THADDEUS YOUNG

Case For: Well, if All-Star voting was weighted towards the later games, Thaddeus Young would have a pretty airtight case for inclusion. Thad has been playing on a pretty inarguable All-Star level over his last five contests, as I already broke down earlier this week, making up for his slow-ish start to the season and then some. As currently stands, he's one of only six Eastern Conference forwards averaging 17.5 points and 7.5 rebounds a game, and of those six, only LeBron James has a higher FG% than Thad's 49.5%, and only LeBron and Atlanta's Paul Millsap have a better three-point percentage than Thad's 40.9%. Throw in a steal-and-a-half per game, and above-average team defense--a rarity on the Sixers for sure--and Thad's got a compelling resume, for sure.

Case Against: Well, those are all pretty good numbers that Thaddeus has on his resume, but none of them are really eye-catching or jaw-dropping enough to capture the attention of voters that probably haven't watched a ton of Thad this year, or really know the little things he does on a night-to-night basis to help the team win ballgames. And as with everyone else in this column, the fact that the team hasn't actually won a whole lot of ballgames hurts his case, especially as compares with someone like Millsap, part of an overachieving Atlanta team fighting for home-court advantage in the East.

Verdict: Thad probably falls just short, both in theory and reality. If you figure the East takes about five forwards, three of those slots would unquestionably be taken by LeBron, Indiana's Paul George and New York's Carmelo Anthony, and LeBron's frontcourt mate Chris Bosh and the previously mentioned Paul Millsap both have stronger cases for better teams than our Thad. An injury or a lack of acceptable centers could give Thaddeus a sliver of opportunity, but he'll probably have to wait for another year--maybe on a better team--before being given serious consideration.

SPENCER HAWES

Case For: Like ET, Spence is having easily the best offensive season of his career, a make-good campaign that finally validates his high draft selection seven summers ago and proves he does have a ceiling somewhere near where his boosters initially predicted. His 14.9 points per game rank him third among East centers--with both the players ahead of him, Atlanta's Al Horford and Brooklyn's Brook Lopez, being out for the season with injury--while his 8.9 rebounds and 3.2 assists per game rank him third and second among the same pool. Most impressively, Spence has by far the best three-point percentage of all centers with his 44%, which is actually tenth-best in the whole league, and his true shooting % of 59.4 is also best of East centers besides the injured Lopez.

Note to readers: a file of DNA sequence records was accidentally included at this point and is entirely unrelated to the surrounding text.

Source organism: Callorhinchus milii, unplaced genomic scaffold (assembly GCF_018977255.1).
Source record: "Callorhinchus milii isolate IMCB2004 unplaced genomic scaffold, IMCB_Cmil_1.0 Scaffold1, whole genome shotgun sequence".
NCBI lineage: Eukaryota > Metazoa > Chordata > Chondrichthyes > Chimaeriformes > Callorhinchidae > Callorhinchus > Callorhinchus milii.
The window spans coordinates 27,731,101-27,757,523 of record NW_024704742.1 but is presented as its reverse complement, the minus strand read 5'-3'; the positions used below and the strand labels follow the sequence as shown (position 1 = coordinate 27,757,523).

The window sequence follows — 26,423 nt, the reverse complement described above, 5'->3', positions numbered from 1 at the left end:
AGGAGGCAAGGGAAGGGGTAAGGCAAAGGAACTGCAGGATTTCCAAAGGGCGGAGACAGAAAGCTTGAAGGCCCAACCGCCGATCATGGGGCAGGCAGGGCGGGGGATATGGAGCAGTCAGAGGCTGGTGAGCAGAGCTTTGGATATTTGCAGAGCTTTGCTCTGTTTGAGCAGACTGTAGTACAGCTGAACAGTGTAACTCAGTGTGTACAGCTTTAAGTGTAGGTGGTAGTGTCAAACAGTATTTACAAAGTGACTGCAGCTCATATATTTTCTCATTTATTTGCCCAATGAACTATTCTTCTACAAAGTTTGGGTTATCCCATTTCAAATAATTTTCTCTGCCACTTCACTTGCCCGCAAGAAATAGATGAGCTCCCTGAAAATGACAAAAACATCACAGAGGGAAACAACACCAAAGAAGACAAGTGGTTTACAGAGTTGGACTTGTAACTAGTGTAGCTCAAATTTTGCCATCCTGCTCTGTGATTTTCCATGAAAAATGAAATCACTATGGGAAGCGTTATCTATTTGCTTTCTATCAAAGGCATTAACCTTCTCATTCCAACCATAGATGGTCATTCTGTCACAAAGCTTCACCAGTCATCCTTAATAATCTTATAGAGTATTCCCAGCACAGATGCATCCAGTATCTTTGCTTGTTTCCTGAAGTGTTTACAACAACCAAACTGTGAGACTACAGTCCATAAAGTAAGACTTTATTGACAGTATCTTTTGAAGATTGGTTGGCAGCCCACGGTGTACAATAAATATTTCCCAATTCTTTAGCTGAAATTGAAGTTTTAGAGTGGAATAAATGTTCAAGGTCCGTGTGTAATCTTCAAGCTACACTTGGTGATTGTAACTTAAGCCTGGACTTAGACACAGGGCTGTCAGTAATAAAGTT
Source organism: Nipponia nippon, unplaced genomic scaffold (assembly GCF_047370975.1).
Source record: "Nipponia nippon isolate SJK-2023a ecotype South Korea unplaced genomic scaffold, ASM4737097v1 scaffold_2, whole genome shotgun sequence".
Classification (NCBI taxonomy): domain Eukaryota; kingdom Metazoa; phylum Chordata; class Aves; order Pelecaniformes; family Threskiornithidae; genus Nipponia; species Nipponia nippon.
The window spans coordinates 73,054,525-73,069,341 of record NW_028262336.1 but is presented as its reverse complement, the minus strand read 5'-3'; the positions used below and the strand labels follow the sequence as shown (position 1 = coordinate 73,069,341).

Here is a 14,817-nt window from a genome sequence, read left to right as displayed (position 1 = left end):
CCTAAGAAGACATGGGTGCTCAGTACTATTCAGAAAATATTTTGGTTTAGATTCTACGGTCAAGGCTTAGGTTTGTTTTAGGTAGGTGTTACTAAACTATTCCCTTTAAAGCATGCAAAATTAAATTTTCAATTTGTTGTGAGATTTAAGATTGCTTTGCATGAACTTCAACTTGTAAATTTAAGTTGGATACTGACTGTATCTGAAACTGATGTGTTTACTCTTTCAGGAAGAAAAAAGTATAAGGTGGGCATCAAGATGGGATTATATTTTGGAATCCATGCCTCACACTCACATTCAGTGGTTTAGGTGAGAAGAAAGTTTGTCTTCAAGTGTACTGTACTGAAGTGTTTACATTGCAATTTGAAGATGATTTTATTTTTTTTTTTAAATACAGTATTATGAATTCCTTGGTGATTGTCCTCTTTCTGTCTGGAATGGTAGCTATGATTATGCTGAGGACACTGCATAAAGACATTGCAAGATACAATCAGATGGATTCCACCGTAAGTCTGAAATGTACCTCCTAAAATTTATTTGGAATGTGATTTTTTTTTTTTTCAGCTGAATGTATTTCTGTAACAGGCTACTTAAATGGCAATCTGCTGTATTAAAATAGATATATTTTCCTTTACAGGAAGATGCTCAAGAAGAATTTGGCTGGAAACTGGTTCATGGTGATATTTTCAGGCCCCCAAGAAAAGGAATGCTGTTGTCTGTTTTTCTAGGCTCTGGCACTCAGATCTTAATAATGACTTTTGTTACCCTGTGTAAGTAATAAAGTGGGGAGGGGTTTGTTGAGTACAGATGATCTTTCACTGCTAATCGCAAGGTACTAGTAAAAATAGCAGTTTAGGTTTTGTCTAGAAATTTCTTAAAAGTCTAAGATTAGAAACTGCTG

Case Against: Well, again as with Evan, defense is kind of a problem. Spence does have the blocks to his credit--1.5 a game, among the best for Eastern centers--but his actual nightly team defense can be problematic, as you saw last night against the Nuggets, when his inability to move while defending the pick-and-roll resulted in a lot of open jumpers for the Denver guards and easy dump-off opportunities for their big men. When you're the defensive anchor for what has to be considered the league's worst defensive team, you tend to get a little of the blame for that.

Verdict: Well, it's going to be interesting. Spence definitely benefits here from playing in the crappy, injury-decimated East, where he a has a quasi-legitimate claim to being the second-best center in the conference this year, but given that neither the coaches or fans have to name even a single center to the East squad--the only requirement is six "frontcourt players," with two wild card players, none of whom are required to be a true pivot--it's entirely possible he gets left out anyway.

If the coaches do insist on having two centers for tradition's sake--because there certainly aren't any getting fan-voted in--they'll probably choose Indiana's Roy Hibbert, a true defensive anchor for the league's best D, and then they'll have their choice of Detroit's Andre Drummond, Chicago's Joakim Noah and Hawes. I'd say Hawes beats Noah thanks to his superior offensive numbers (and the perception that Spence is having a career year, while Noah has struggled to match his previous bests), but Drummond's insane rebounding numbers (12.4 a game in just 32.5 minutes) and insaner field-goal percentage (61.3%, best in the entire East) makes him a real threat to Spence's candidacy, despite Drummond also playing largely subpar defense on a struggling team.